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New Illinois Law Encourages Probation for Low-Level Offenders2017 brings some good news for certain low-level offenders who could be facing a prison sentence. A new law effective Jan. 1, 2017 requires judges to review presentence reports and give reasons why an offender is being sentenced to jail time if the crime is a Class 3 or Class 4 felony and the offender has no prior violent convictions.

Thus, if you are convicted of a crime that could be punishable by probation or conditional discharge, and you have never been sentenced to either before, a judge must explain why a prison sentence is appropriate.

This law should have the effect of reducing the number of offenders sentenced to a prison term and increase the number of offenders receiving probation. Supporters of the law say that it will:

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Illinois felony charges, Wheaton criminal defense lawyerEmployment is needed to maintain a fulfilling and consistent lifestyle, yet earning a living from the employment available to you is not always possible. Those who have been convicted of a felony often struggle to find gainful employment. Thankfully, there have been some improvements made in recent years. However, a national analysis of the programs and protections that enable employment for felony offenders recently revealed that Illinois still has a long way to go in reducing recidivism rates throughout the state.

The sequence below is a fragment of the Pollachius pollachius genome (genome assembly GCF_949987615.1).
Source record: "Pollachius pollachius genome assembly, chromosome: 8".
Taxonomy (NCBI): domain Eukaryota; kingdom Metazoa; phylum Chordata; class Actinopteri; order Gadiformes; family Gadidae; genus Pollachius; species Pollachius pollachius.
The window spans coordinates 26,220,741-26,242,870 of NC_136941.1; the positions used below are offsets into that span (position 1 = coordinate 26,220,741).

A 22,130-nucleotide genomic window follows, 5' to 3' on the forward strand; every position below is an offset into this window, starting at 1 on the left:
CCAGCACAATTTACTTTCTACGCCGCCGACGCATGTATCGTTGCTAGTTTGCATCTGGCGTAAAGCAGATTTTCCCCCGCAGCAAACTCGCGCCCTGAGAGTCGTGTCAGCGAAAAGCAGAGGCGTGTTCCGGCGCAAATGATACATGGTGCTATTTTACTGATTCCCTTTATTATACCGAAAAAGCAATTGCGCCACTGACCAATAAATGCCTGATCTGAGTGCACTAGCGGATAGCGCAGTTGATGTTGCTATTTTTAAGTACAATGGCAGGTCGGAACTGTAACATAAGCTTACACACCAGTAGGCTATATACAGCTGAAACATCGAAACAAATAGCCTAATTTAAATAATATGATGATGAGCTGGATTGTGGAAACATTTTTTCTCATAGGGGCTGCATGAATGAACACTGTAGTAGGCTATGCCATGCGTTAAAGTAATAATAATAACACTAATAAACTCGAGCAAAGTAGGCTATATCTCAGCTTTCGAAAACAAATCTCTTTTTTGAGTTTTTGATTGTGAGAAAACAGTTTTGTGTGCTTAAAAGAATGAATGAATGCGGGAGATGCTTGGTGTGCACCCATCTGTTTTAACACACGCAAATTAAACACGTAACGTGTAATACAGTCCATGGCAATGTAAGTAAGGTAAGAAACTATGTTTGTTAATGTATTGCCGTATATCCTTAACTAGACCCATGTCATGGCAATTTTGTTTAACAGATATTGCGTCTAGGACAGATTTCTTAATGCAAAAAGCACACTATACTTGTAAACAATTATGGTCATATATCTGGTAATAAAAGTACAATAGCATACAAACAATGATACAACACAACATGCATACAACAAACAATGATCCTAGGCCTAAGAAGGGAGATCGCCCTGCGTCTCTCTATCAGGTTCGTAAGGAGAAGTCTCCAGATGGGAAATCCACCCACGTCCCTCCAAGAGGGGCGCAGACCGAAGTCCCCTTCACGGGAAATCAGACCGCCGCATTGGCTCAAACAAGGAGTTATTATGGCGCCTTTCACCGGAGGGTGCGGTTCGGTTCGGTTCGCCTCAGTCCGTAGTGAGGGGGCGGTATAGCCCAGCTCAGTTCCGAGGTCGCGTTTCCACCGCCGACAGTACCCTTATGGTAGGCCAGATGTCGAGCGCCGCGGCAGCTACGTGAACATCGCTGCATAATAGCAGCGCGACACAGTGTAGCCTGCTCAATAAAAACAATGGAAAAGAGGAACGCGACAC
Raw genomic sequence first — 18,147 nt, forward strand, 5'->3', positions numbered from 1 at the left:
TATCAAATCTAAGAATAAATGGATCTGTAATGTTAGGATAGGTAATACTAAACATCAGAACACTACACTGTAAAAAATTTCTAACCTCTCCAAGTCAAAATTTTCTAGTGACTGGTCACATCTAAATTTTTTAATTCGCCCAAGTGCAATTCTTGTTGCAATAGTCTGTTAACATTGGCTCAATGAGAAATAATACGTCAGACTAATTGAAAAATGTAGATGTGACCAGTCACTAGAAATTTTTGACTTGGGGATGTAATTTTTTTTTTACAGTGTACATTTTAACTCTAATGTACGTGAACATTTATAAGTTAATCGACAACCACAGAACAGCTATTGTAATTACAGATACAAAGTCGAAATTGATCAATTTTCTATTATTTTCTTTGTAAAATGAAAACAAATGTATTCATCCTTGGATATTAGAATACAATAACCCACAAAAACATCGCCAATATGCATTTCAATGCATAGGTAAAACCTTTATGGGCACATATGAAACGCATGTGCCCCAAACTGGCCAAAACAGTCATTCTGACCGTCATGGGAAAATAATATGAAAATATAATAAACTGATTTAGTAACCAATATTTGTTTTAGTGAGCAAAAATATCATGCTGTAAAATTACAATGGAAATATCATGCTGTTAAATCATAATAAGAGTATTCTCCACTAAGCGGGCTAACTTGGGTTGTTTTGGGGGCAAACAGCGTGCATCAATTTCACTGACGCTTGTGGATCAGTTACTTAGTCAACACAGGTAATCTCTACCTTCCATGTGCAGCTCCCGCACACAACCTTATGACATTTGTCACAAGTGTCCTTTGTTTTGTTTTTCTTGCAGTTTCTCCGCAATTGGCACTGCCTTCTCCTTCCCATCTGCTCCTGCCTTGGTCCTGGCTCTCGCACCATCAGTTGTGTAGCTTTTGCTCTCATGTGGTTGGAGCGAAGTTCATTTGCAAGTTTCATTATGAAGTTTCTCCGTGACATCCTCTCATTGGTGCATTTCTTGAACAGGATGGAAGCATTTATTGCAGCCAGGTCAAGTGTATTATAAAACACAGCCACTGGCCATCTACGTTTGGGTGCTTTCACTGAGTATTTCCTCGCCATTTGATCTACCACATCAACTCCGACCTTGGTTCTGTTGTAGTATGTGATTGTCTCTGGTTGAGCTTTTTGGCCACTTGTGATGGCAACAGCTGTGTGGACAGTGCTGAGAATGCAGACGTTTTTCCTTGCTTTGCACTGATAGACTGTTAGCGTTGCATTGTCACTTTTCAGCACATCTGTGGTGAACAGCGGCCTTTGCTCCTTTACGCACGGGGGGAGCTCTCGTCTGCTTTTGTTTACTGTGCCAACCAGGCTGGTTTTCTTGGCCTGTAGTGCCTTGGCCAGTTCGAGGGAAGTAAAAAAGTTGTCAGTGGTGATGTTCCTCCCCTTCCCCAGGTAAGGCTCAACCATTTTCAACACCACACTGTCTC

Where Recidivism and Employability Intersect

One might assume that recidivism and employability are not connected. After all, if an offender wishes not to reoffend, then they will simply avoid doing so, right? Not exactly. Those who struggle to obtain gainful employment after they have already paid their debt to society may return to criminal activity to support their family. It is not that reoffenders are immoral or simply do not care (at least not in all cases or circumstances). The reasoning may be is that it is difficult to stand by and watch your children or spouse go without food and basic necessities because you are unable to obtain employment.

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